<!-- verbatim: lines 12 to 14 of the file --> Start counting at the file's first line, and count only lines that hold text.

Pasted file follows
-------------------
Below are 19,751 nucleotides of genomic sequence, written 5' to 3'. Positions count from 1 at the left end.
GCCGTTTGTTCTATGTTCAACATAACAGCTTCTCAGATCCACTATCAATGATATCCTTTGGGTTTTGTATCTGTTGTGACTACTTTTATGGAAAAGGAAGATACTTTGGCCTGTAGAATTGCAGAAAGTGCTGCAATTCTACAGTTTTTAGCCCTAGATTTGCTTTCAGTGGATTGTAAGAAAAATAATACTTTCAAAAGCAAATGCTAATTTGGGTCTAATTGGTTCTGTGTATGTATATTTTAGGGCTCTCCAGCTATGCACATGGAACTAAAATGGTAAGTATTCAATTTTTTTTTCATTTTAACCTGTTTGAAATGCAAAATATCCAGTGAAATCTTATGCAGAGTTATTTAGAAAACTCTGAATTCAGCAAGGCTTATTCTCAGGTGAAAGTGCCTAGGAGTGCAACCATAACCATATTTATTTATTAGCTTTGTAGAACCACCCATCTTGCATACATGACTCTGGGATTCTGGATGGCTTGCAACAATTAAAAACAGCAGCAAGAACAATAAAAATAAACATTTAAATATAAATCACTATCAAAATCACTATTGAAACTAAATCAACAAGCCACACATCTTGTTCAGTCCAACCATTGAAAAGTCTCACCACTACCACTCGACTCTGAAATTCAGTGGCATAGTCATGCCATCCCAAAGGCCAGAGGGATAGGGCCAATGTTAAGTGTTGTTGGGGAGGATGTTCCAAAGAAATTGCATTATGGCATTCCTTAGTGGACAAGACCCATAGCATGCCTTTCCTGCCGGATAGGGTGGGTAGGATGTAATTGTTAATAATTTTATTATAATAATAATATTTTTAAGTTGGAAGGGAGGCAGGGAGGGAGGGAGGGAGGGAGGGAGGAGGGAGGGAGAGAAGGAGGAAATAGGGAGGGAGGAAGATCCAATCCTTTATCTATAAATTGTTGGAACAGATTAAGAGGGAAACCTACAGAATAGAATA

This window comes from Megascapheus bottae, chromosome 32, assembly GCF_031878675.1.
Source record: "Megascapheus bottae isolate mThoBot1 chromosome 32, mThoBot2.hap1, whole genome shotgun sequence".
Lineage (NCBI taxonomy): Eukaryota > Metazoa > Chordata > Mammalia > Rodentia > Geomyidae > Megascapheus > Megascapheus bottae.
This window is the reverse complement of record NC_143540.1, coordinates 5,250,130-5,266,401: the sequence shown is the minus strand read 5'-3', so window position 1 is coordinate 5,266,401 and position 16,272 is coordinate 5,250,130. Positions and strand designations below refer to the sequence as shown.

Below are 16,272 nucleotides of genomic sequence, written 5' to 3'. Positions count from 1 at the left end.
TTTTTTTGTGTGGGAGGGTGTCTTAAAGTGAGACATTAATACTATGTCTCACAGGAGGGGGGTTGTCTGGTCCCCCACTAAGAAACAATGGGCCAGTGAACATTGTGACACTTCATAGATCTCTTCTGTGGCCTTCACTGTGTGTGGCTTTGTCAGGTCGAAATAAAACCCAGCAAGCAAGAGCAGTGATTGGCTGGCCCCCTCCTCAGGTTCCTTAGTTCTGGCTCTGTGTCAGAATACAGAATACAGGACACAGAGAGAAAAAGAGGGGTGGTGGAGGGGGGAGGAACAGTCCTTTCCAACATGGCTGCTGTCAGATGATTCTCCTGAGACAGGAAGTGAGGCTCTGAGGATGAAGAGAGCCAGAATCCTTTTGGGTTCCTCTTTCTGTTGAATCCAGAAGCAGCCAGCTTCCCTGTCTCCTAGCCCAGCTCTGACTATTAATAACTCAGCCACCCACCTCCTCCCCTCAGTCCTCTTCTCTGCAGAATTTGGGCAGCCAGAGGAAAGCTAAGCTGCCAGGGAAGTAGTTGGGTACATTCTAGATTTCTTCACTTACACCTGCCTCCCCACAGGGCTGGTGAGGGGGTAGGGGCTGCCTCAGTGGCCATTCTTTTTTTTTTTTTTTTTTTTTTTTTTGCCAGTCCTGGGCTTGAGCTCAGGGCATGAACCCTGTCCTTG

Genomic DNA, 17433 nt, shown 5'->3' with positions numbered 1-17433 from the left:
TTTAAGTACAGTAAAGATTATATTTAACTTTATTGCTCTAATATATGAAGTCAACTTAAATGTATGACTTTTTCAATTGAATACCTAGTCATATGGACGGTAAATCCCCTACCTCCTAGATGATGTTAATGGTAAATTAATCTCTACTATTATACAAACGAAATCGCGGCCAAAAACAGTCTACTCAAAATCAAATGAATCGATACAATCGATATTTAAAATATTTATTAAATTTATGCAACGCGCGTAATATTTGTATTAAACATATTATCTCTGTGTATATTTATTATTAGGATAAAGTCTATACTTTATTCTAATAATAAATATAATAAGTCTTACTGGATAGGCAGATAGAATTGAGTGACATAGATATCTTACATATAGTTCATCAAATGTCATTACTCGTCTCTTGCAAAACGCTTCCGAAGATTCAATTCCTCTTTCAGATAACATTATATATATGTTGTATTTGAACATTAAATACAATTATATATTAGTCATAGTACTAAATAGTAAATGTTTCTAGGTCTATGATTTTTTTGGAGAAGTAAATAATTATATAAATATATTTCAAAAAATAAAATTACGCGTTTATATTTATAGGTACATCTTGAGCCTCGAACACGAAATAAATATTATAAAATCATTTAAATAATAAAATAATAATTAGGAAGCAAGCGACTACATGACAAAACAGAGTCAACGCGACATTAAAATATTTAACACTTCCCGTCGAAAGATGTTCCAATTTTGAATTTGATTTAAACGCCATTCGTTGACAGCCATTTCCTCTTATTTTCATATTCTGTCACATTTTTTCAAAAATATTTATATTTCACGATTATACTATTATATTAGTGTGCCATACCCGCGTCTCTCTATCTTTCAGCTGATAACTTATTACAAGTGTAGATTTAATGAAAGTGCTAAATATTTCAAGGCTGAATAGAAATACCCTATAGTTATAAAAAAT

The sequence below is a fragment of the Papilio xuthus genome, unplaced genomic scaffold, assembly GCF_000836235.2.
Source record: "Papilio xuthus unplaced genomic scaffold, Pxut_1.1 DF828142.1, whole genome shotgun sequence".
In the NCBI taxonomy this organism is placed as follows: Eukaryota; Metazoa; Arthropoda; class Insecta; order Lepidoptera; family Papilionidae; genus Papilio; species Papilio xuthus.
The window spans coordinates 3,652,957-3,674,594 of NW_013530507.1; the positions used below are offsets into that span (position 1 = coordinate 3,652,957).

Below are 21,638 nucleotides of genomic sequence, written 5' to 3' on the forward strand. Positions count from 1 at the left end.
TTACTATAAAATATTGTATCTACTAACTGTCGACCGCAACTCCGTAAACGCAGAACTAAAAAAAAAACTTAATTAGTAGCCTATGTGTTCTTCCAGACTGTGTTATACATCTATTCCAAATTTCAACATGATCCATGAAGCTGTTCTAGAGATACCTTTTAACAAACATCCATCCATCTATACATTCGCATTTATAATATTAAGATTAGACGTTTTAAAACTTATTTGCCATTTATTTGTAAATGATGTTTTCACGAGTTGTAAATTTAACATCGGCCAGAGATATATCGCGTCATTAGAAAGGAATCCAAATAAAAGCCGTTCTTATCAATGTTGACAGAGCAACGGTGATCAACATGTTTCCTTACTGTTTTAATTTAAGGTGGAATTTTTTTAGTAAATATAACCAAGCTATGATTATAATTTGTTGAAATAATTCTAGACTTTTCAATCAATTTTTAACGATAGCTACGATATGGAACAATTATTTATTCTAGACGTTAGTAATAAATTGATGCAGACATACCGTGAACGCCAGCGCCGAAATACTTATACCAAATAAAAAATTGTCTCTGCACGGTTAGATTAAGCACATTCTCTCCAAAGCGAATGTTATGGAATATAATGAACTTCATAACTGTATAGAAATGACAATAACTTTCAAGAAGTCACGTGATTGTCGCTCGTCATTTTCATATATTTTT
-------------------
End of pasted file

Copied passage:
Source record: "Papilio xuthus unplaced genomic scaffold, Pxut_1.1 DF828142.1, whole genome shotgun sequence".
In the NCBI taxonomy this organism is placed as follows: Eukaryota; Metazoa; Arthropoda; class Insecta; order Lepidoptera; family Papilionidae; genus Papilio; species Papilio xuthus.
The window spans coordinates 3,652,957-3,674,594 of NW_013530507.1; the positions used below are offsets into that span (position 1 = coordinate 3,652,957).